Other People's Money: Speech to Ferris Foundation 2002
I am grateful to the Ferris Foundation and its supporters for the financial award given to John Thorp and me. It will help us catalogue and promote the museum's holdings, thereby, inching us closer to fulfilling our mission: to create a physical space where items of intolerance are used to teach tolerance. What a strange approach to combating racism! And, yet, it works. I have heard testimonies from hundreds of visitors to our small museum. I have read hundreds of emails from people who have visited our Web site. The museum is fulfilling its mission. Yes, we need to move into a larger location, but we are doing great work in that little room.
If the Jim Crow Museum reaches only one person; if it touches only one life; if it leads only one person to critique his life and adopt a more democratic approach to life; if the Jim Crow Museum helps only one person -- then we have failed!
Years ago I told President Sederburg about my personal collection of racist objects. On a hot day, standing on the side of the Swan Building, I described my dream of creating a learning lab, a teaching lab, a small museum, where Ferris State University students could learn to think deeply about race and race relations. He was President. He was busy, but I had his attention, and I didn't want to stop talking until I had convinced him that creating a Jim Crow Museum was necessary and possible. I told him that one day people from around the world would know of Ferris State University because they knew of the FSU Jim Crow Museum. He worried about the expense. In retrospect I realize that I must have sounded slightly off-kilter, yet he decided to help.
Today, the Jim Crow Museum is both a real museum and an Internet museum. The virtual museum (www.ferris.edu/jimcrow) is visited by people worldwide. We have had over 110,000 visits to the Web site. We have received congratulatory emails from Germany, Denmark, Japan, Egypt, Ireland, and people in many other countries. Our website is linked by hundreds of colleges and universities, including Berkeley, Vanderbilt, University of Michigan, Harvard, Columbia, Princeton, and really good schools like The Ohio State University. Major museums borrow our artifacts. We have become a scholarly resource for the world. I thank you President Sederburg for listening to me -- and giving money. A vision without money is a pipe dream.
George Santayana, the philosopher and poet, wrote: "Those who forget history are doomed to repeat it." It is uncomfortable to study our mistakes, and there is a part of us that naively says, "If only we stop talking about racism the problem will go away." It won't, trust me. We should never stop talking about race and racism, but we must always look for new, creative, and productive ways to discuss it. I believe that Americans -- Blacks, Whites, Reds, Browns, and Yellows -- want to talk about racism; indeed, they need to talk openly and honestly about race and racism. They are afraid. Whites are afraid they will "say the wrong thing," and be called bigoted. Americans of color are afraid they will sound angry, bitter, lost and locked in the past. It is okay to be afraid.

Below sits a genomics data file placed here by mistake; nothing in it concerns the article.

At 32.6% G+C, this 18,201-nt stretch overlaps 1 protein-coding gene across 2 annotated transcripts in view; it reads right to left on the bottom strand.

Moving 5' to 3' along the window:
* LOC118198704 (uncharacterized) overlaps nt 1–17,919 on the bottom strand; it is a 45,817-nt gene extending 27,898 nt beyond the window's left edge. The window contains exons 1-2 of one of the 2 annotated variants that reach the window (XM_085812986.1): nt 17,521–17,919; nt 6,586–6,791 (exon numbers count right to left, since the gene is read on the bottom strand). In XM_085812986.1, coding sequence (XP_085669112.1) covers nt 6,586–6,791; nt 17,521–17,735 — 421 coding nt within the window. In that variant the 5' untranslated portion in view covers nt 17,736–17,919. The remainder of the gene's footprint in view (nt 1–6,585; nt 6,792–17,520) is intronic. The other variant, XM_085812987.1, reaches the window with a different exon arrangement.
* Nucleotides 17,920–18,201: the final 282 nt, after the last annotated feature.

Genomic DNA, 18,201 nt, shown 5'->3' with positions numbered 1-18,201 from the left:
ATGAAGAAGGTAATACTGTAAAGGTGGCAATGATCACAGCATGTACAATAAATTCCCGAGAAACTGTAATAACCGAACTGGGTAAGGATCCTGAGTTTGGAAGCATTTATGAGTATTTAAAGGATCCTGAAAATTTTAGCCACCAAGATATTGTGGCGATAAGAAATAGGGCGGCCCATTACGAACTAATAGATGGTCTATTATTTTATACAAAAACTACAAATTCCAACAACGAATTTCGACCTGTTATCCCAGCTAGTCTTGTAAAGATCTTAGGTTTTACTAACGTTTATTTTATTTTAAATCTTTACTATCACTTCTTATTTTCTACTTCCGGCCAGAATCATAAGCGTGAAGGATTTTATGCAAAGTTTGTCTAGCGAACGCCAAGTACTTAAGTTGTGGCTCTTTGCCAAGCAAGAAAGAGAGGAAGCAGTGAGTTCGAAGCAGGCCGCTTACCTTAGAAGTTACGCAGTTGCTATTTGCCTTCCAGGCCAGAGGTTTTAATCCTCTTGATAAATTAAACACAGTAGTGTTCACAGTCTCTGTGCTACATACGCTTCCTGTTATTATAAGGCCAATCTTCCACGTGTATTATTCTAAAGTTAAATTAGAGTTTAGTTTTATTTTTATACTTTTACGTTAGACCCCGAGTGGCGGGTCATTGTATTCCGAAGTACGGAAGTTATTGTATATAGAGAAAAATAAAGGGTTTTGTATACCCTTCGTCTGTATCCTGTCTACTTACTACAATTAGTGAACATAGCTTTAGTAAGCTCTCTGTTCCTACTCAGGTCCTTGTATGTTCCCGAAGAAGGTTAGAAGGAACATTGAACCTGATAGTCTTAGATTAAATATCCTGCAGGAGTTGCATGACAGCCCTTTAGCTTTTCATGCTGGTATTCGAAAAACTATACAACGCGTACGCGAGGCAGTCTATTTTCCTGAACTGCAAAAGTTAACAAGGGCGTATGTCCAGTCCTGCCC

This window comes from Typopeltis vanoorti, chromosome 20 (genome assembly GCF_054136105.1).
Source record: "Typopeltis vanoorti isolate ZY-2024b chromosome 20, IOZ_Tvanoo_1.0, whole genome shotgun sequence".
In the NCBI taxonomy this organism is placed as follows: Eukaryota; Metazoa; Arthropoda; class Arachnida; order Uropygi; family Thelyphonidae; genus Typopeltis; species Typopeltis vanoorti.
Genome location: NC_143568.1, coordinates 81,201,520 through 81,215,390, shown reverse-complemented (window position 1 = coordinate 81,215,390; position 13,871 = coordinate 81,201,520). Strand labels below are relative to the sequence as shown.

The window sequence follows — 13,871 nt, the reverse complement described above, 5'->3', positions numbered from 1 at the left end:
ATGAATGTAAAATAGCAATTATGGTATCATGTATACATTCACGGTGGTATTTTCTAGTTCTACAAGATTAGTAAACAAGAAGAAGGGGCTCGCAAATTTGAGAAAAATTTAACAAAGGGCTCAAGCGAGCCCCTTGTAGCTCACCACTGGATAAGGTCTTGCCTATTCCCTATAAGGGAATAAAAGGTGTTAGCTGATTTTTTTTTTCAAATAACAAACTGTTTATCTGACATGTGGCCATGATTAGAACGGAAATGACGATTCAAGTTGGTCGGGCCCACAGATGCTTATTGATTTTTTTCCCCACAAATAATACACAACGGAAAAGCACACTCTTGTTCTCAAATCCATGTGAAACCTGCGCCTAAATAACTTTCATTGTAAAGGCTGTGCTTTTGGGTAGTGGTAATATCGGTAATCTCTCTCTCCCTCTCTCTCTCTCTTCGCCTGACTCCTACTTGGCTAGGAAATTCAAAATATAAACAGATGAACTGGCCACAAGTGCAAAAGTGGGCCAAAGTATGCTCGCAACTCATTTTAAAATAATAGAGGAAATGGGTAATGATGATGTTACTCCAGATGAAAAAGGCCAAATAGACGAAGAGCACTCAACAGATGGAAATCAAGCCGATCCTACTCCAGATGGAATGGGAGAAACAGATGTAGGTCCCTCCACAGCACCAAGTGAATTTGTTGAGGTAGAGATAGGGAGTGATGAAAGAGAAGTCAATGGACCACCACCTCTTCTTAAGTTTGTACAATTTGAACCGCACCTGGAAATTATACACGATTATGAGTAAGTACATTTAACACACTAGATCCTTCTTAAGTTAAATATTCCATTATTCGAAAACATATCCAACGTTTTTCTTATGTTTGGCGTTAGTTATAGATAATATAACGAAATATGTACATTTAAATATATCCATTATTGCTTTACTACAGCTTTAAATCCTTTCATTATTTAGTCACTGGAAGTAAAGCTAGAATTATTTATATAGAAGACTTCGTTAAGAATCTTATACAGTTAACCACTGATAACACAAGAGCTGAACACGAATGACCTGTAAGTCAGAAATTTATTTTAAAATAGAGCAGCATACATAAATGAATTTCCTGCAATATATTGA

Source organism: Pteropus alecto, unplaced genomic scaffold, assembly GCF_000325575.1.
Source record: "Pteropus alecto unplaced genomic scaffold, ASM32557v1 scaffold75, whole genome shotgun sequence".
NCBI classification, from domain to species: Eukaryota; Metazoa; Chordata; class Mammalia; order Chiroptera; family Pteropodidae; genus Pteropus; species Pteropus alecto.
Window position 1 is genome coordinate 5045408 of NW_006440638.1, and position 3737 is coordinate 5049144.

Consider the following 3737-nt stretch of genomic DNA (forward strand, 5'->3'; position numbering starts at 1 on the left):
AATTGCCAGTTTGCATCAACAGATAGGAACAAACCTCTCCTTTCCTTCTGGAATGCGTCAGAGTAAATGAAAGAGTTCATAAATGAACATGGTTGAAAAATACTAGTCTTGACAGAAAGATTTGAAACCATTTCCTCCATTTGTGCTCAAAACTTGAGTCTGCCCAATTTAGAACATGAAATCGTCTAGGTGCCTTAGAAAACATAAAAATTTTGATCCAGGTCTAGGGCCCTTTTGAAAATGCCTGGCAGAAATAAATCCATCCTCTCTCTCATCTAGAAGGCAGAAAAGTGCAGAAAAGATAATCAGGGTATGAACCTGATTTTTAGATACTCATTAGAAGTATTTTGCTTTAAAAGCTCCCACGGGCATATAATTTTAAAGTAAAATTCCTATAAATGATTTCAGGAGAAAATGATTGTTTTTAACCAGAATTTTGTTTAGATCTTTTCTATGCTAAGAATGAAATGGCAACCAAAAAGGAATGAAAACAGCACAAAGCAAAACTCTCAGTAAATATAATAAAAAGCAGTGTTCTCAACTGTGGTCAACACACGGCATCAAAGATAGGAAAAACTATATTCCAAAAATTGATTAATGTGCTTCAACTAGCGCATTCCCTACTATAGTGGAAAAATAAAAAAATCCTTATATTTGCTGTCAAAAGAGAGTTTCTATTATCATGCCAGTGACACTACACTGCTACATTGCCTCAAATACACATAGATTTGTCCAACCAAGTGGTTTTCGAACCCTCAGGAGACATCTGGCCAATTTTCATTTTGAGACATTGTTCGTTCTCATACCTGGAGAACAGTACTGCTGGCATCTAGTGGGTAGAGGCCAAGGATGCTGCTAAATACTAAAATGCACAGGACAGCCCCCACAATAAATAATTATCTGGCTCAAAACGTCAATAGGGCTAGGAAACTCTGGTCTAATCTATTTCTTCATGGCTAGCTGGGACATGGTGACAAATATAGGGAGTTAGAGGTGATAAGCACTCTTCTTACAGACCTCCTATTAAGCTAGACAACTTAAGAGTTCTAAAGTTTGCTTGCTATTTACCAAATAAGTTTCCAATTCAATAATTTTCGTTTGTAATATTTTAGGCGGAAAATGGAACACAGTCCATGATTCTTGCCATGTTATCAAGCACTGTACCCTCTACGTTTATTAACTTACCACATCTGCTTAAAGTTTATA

The Ferris State University Jim Crow Museum has been the subject of cover stories in The Detroit Free Press, The Houston Chronicle, and several magazines. We have been mentioned in televised documentaries. We have received national awards, including a small NEH grant; however, recognition is not my goal, nor is it the goal of the museum. From the start, I wanted to create a room that would change the way its visitors talked about race -- a room where Ferris State University students, teachers, and staff learned to think deeply about race and race relations. The Southern Poverty Law Center, Tolerance.Org., and Healing Racism, are among the many civil rights and human rights organizations which use us as a resource. It may sound trite and self-important, but we want to change the world, to build upon the work of Dr. Martin Luther King -- to help usher in the day when skin color limits no one.
No, national and international recognition was not and is not our driving force; nevertheless, I see a day coming, and not too far away, when scholars and politicians from around the world will travel to Big Rapids, Michigan to discuss race relations. I see a day when professors at Harvard, Brown, Dartmouth, and the school in Ann Arbor, will ask "What's going on at Ferris State University this semester?" Dozens of professors throughout the nation have already rewritten their course syllabi to include the Jim Crow Museum Web site. We will be a world leader in addressing issues relating to race -- and eventually issues related to sexism and classism. This is not a dream; this is a goal, a realistic, soon-to-be realized goal. We will achieve this goal because it is the right thing to do and we are the right people to do it.
Sometimes I wish I had been born into a family of great wealth. It is humbling to ask others for money, even when the money is for a noble cause. Were I rich I would write the checks necessary to build the new museum, to outfit it with the latest technological gadgets, to hire a director. I would build traveling exhibitions to take the museum's message across the nation. But I am not wealthy, not with money. My opulence is with ideas, with hope. That will have to do.
Again, I thank the Ferris Foundation for its help. Please know that we are good stewards with other people's money.
David Pilgrim, Curator
Jim Crow Museum
Date posted: April 20, 2006
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